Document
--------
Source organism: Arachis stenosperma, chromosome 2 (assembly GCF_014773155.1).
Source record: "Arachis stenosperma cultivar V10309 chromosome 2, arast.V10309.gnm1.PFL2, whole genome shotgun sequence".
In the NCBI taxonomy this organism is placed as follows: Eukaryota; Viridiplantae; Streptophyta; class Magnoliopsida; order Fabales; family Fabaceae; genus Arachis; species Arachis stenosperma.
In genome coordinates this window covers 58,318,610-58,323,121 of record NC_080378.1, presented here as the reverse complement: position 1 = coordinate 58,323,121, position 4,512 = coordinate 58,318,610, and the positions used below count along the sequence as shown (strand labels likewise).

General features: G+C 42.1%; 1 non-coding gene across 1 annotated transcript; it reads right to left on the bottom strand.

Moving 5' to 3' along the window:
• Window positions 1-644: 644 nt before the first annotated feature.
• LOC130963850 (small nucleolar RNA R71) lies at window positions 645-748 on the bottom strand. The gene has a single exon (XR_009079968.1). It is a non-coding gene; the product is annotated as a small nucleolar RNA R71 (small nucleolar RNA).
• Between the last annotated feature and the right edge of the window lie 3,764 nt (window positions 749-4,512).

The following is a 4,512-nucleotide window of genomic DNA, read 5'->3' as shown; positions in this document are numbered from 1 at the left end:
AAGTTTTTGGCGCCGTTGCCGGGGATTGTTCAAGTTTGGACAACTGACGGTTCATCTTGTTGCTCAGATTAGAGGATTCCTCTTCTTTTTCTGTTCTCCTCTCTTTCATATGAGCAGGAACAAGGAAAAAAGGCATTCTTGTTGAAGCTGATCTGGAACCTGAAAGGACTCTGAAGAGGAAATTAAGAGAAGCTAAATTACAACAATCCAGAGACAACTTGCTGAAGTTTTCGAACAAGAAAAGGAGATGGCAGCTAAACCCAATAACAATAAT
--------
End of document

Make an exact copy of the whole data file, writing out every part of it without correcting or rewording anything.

Source organism: Arachis stenosperma, chromosome 2 (assembly GCF_014773155.1).
Source record: "Arachis stenosperma cultivar V10309 chromosome 2, arast.V10309.gnm1.PFL2, whole genome shotgun sequence".
In the NCBI taxonomy this organism is placed as follows: Eukaryota; Viridiplantae; Streptophyta; class Magnoliopsida; order Fabales; family Fabaceae; genus Arachis; species Arachis stenosperma.
In genome coordinates this window covers 58,318,610-58,323,121 of record NC_080378.1, presented here as the reverse complement: position 1 = coordinate 58,323,121, position 4,512 = coordinate 58,318,610, and the positions used below count along the sequence as shown (strand labels likewise).

General features: G+C 42.1%; 1 non-coding gene across 1 annotated transcript; it reads right to left on the bottom strand.

Moving 5' to 3' along the window:
• Window positions 1-644: 644 nt before the first annotated feature.
• LOC130963850 (small nucleolar RNA R71) lies at window positions 645-748 on the bottom strand. The gene has a single exon (XR_009079968.1). It is a non-coding gene; the product is annotated as a small nucleolar RNA R71 (small nucleolar RNA).
• Between the last annotated feature and the right edge of the window lie 3,764 nt (window positions 749-4,512).

The following is a 4,512-nucleotide window of genomic DNA, read 5'->3' as shown; positions in this document are numbered from 1 at the left end:
AAGTTTTTGGCGCCGTTGCCGGGGATTGTTCAAGTTTGGACAACTGACGGTTCATCTTGTTGCTCAGATTAGAGGATTCCTCTTCTTTTTCTGTTCTCCTCTCTTTCATATGAGCAGGAACAAGGAAAAAAGGCATTCTTGTTGAAGCTGATCTGGAACCTGAAAGGACTCTGAAGAGGAAATTAAGAGAAGCTAAATTACAACAATCCAGAGACAACTTGCTGAAGTTTTCGAACAAGAAAAGGAGATGGCAGCTAAACCCAATAACAATAAT